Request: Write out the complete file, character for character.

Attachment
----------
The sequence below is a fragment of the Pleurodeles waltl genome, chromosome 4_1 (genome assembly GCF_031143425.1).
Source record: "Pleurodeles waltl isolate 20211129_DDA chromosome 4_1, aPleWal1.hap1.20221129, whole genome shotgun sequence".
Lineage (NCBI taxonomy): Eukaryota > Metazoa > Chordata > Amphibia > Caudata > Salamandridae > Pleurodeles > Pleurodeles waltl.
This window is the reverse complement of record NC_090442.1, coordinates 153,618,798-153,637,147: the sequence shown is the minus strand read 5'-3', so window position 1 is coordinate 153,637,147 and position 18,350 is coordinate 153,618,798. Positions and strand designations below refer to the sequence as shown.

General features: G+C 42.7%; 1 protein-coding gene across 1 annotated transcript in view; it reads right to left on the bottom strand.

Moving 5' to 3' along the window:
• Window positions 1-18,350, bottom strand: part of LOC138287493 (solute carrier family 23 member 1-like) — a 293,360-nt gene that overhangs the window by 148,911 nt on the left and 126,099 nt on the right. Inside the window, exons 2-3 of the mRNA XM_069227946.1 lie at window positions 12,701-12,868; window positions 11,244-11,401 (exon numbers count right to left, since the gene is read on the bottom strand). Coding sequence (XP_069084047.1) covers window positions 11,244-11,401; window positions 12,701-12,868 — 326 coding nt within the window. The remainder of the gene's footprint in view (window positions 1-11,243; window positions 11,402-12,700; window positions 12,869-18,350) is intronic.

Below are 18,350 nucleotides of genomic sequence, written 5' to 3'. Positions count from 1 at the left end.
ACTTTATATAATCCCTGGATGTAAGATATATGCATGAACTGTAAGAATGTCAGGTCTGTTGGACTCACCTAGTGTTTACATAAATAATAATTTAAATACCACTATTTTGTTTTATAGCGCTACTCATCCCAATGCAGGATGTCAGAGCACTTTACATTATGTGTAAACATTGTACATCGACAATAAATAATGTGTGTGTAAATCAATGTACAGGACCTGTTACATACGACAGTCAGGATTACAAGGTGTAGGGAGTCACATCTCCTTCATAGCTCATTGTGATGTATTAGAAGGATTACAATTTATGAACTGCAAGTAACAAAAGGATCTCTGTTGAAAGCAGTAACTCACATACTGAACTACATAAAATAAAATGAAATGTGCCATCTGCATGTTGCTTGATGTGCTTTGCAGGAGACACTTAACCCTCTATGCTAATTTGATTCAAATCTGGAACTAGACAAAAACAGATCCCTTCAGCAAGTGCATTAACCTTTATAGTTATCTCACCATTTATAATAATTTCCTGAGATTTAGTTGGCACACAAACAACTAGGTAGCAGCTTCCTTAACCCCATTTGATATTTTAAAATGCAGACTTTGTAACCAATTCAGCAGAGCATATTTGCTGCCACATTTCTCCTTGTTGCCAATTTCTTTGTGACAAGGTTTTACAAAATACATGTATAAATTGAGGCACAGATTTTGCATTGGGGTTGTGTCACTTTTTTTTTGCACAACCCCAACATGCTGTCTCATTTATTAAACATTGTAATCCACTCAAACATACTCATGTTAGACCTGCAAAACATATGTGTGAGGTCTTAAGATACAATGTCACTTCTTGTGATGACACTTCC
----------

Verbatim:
The sequence below is a fragment of the Pleurodeles waltl genome, chromosome 4_1 (genome assembly GCF_031143425.1).
Source record: "Pleurodeles waltl isolate 20211129_DDA chromosome 4_1, aPleWal1.hap1.20221129, whole genome shotgun sequence".
Lineage (NCBI taxonomy): Eukaryota > Metazoa > Chordata > Amphibia > Caudata > Salamandridae > Pleurodeles > Pleurodeles waltl.
This window is the reverse complement of record NC_090442.1, coordinates 153,618,798-153,637,147: the sequence shown is the minus strand read 5'-3', so window position 1 is coordinate 153,637,147 and position 18,350 is coordinate 153,618,798. Positions and strand designations below refer to the sequence as shown.

General features: G+C 42.7%; 1 protein-coding gene across 1 annotated transcript in view; it reads right to left on the bottom strand.

Moving 5' to 3' along the window:
• Window positions 1-18,350, bottom strand: part of LOC138287493 (solute carrier family 23 member 1-like) — a 293,360-nt gene that overhangs the window by 148,911 nt on the left and 126,099 nt on the right. Inside the window, exons 2-3 of the mRNA XM_069227946.1 lie at window positions 12,701-12,868; window positions 11,244-11,401 (exon numbers count right to left, since the gene is read on the bottom strand). Coding sequence (XP_069084047.1) covers window positions 11,244-11,401; window positions 12,701-12,868 — 326 coding nt within the window. The remainder of the gene's footprint in view (window positions 1-11,243; window positions 11,402-12,700; window positions 12,869-18,350) is intronic.

Below are 18,350 nucleotides of genomic sequence, written 5' to 3'. Positions count from 1 at the left end.
ACTTTATATAATCCCTGGATGTAAGATATATGCATGAACTGTAAGAATGTCAGGTCTGTTGGACTCACCTAGTGTTTACATAAATAATAATTTAAATACCACTATTTTGTTTTATAGCGCTACTCATCCCAATGCAGGATGTCAGAGCACTTTACATTATGTGTAAACATTGTACATCGACAATAAATAATGTGTGTGTAAATCAATGTACAGGACCTGTTACATACGACAGTCAGGATTACAAGGTGTAGGGAGTCACATCTCCTTCATAGCTCATTGTGATGTATTAGAAGGATTACAATTTATGAACTGCAAGTAACAAAAGGATCTCTGTTGAAAGCAGTAACTCACATACTGAACTACATAAAATAAAATGAAATGTGCCATCTGCATGTTGCTTGATGTGCTTTGCAGGAGACACTTAACCCTCTATGCTAATTTGATTCAAATCTGGAACTAGACAAAAACAGATCCCTTCAGCAAGTGCATTAACCTTTATAGTTATCTCACCATTTATAATAATTTCCTGAGATTTAGTTGGCACACAAACAACTAGGTAGCAGCTTCCTTAACCCCATTTGATATTTTAAAATGCAGACTTTGTAACCAATTCAGCAGAGCATATTTGCTGCCACATTTCTCCTTGTTGCCAATTTCTTTGTGACAAGGTTTTACAAAATACATGTATAAATTGAGGCACAGATTTTGCATTGGGGTTGTGTCACTTTTTTTTTGCACAACCCCAACATGCTGTCTCATTTATTAAACATTGTAATCCACTCAAACATACTCATGTTAGACCTGCAAAACATATGTGTGAGGTCTTAAGATACAATGTCACTTCTTGTGATGACACTTCC